Although a new law in California allows pharmacists to prescribe birth control, only 11% of the over 5,000 community-based retail pharmacies in the state offer the service, according to a study published in JAMA

The law, enacted in 2013 and implemented in 2016, allows pharmacists to prescribe birth control to increase access to oral contraceptives, patches, rings, and injections for women. Currently, California, Colorado, New Mexico, and Oregon are the only states that allow pharmacists to prescribe birth control after completing necessary training. 

For this study, researchers from UC Berkeley conducted telephone surveys to over 1,000 California licensed pharmacies between February–April 2017 to ask if the staff offered birth control without a prescription from a physician. If they did, follow-up questions regarding type of contraception and service fee charges were asked.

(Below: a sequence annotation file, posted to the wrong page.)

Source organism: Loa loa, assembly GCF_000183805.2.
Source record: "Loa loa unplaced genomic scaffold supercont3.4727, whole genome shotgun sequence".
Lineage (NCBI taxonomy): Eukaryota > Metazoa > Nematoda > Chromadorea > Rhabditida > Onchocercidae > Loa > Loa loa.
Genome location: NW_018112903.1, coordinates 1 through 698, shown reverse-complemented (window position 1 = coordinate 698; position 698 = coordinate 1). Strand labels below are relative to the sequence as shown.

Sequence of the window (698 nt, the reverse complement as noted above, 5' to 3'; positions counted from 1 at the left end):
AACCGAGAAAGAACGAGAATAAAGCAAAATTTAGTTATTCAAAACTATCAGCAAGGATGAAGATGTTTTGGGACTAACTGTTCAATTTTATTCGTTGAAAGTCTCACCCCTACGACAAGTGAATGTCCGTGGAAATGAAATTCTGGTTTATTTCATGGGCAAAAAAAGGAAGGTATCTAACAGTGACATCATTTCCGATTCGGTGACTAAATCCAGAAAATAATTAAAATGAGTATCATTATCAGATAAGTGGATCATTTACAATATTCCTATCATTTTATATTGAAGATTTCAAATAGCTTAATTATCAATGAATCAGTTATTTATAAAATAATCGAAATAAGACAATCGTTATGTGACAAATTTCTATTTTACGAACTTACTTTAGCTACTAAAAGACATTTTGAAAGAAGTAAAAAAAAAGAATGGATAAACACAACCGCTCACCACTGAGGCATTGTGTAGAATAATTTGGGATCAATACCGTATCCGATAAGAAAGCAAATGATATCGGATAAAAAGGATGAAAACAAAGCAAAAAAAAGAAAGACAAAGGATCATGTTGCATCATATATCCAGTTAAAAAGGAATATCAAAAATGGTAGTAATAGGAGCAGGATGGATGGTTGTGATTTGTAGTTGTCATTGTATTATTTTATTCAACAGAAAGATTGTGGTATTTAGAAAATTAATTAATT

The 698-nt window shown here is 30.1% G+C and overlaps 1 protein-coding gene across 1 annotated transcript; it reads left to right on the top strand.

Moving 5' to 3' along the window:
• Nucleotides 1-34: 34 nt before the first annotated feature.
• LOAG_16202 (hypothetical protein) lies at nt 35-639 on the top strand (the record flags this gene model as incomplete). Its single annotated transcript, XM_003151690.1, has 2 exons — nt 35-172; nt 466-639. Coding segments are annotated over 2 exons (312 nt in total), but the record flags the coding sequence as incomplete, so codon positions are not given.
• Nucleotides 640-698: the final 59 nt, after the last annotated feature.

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The data showed only 1 in 11 pharmacies contacted had pharmacists who could prescribe birth control. The most common form was birth control pills (77%), followed by vaginal rings (40%), patches (38%), and injectable contraceptives (9%). Among the pharmacies that offered the service, 68% charged a fee ranging from $40 to $45. 

While contraception may be covered by insurance, the fees charged by pharmacies for providing the service are often not, as insurers are not required to reimburse for these seervices. “Even when contraception is available in pharmacies, it may not be economically accessible because of fees,” the authors point out.

They conclude by stating that as more states begin to consider allowing contraceptive services by pharmacists, continued research is needed to identify barriers to accessibility.

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